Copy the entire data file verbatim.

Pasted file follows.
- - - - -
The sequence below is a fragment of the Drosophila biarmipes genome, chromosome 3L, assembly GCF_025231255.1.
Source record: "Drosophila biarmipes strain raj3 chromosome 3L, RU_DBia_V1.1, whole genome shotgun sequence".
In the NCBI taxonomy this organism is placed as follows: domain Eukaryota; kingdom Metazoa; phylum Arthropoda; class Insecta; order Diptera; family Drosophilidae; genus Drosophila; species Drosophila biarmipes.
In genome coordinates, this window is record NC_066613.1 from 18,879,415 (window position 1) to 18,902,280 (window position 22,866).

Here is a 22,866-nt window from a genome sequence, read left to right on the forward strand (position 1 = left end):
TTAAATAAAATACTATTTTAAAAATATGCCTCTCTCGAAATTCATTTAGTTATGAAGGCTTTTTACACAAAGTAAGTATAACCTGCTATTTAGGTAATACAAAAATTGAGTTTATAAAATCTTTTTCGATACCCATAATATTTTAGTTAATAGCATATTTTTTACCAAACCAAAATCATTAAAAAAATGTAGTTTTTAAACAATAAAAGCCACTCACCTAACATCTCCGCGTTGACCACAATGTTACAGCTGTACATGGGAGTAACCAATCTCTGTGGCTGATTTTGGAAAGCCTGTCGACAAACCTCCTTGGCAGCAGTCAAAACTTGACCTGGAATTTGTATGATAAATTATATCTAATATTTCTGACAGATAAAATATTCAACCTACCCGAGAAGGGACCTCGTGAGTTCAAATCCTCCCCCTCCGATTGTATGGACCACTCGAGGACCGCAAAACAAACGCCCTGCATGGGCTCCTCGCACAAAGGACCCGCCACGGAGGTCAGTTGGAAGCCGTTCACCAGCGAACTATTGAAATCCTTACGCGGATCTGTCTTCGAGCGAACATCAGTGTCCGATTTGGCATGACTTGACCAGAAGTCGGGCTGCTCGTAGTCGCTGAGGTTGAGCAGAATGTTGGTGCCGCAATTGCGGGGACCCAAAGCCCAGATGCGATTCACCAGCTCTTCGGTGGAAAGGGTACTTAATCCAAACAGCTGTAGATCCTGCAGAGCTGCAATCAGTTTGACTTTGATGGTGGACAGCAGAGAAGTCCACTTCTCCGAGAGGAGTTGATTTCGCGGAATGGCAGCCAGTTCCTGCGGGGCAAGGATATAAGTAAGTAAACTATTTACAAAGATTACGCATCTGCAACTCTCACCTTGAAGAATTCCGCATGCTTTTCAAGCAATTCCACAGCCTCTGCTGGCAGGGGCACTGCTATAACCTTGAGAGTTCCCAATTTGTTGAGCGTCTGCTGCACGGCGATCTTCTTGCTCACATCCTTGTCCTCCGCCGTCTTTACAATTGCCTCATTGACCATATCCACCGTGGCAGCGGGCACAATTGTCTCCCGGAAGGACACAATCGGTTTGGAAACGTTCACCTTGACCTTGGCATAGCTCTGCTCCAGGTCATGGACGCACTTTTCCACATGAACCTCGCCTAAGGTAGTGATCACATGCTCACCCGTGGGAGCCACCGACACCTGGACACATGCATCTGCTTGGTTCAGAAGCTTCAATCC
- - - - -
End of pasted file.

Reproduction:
The sequence below is a fragment of the Drosophila biarmipes genome, chromosome 3L, assembly GCF_025231255.1.
Source record: "Drosophila biarmipes strain raj3 chromosome 3L, RU_DBia_V1.1, whole genome shotgun sequence".
In the NCBI taxonomy this organism is placed as follows: domain Eukaryota; kingdom Metazoa; phylum Arthropoda; class Insecta; order Diptera; family Drosophilidae; genus Drosophila; species Drosophila biarmipes.
In genome coordinates, this window is record NC_066613.1 from 18,879,415 (window position 1) to 18,902,280 (window position 22,866).

Here is a 22,866-nt window from a genome sequence, read left to right on the forward strand (position 1 = left end):
TTAAATAAAATACTATTTTAAAAATATGCCTCTCTCGAAATTCATTTAGTTATGAAGGCTTTTTACACAAAGTAAGTATAACCTGCTATTTAGGTAATACAAAAATTGAGTTTATAAAATCTTTTTCGATACCCATAATATTTTAGTTAATAGCATATTTTTTACCAAACCAAAATCATTAAAAAAATGTAGTTTTTAAACAATAAAAGCCACTCACCTAACATCTCCGCGTTGACCACAATGTTACAGCTGTACATGGGAGTAACCAATCTCTGTGGCTGATTTTGGAAAGCCTGTCGACAAACCTCCTTGGCAGCAGTCAAAACTTGACCTGGAATTTGTATGATAAATTATATCTAATATTTCTGACAGATAAAATATTCAACCTACCCGAGAAGGGACCTCGTGAGTTCAAATCCTCCCCCTCCGATTGTATGGACCACTCGAGGACCGCAAAACAAACGCCCTGCATGGGCTCCTCGCACAAAGGACCCGCCACGGAGGTCAGTTGGAAGCCGTTCACCAGCGAACTATTGAAATCCTTACGCGGATCTGTCTTCGAGCGAACATCAGTGTCCGATTTGGCATGACTTGACCAGAAGTCGGGCTGCTCGTAGTCGCTGAGGTTGAGCAGAATGTTGGTGCCGCAATTGCGGGGACCCAAAGCCCAGATGCGATTCACCAGCTCTTCGGTGGAAAGGGTACTTAATCCAAACAGCTGTAGATCCTGCAGAGCTGCAATCAGTTTGACTTTGATGGTGGACAGCAGAGAAGTCCACTTCTCCGAGAGGAGTTGATTTCGCGGAATGGCAGCCAGTTCCTGCGGGGCAAGGATATAAGTAAGTAAACTATTTACAAAGATTACGCATCTGCAACTCTCACCTTGAAGAATTCCGCATGCTTTTCAAGCAATTCCACAGCCTCTGCTGGCAGGGGCACTGCTATAACCTTGAGAGTTCCCAATTTGTTGAGCGTCTGCTGCACGGCGATCTTCTTGCTCACATCCTTGTCCTCCGCCGTCTTTACAATTGCCTCATTGACCATATCCACCGTGGCAGCGGGCACAATTGTCTCCCGGAAGGACACAATCGGTTTGGAAACGTTCACCTTGACCTTGGCATAGCTCTGCTCCAGGTCATGGACGCACTTTTCCACATGAACCTCGCCTAAGGTAGTGATCACATGCTCACCCGTGGGAGCCACCGACACCTGGACACATGCATCTGCTTGGTTCAGAAGCTTCAATCC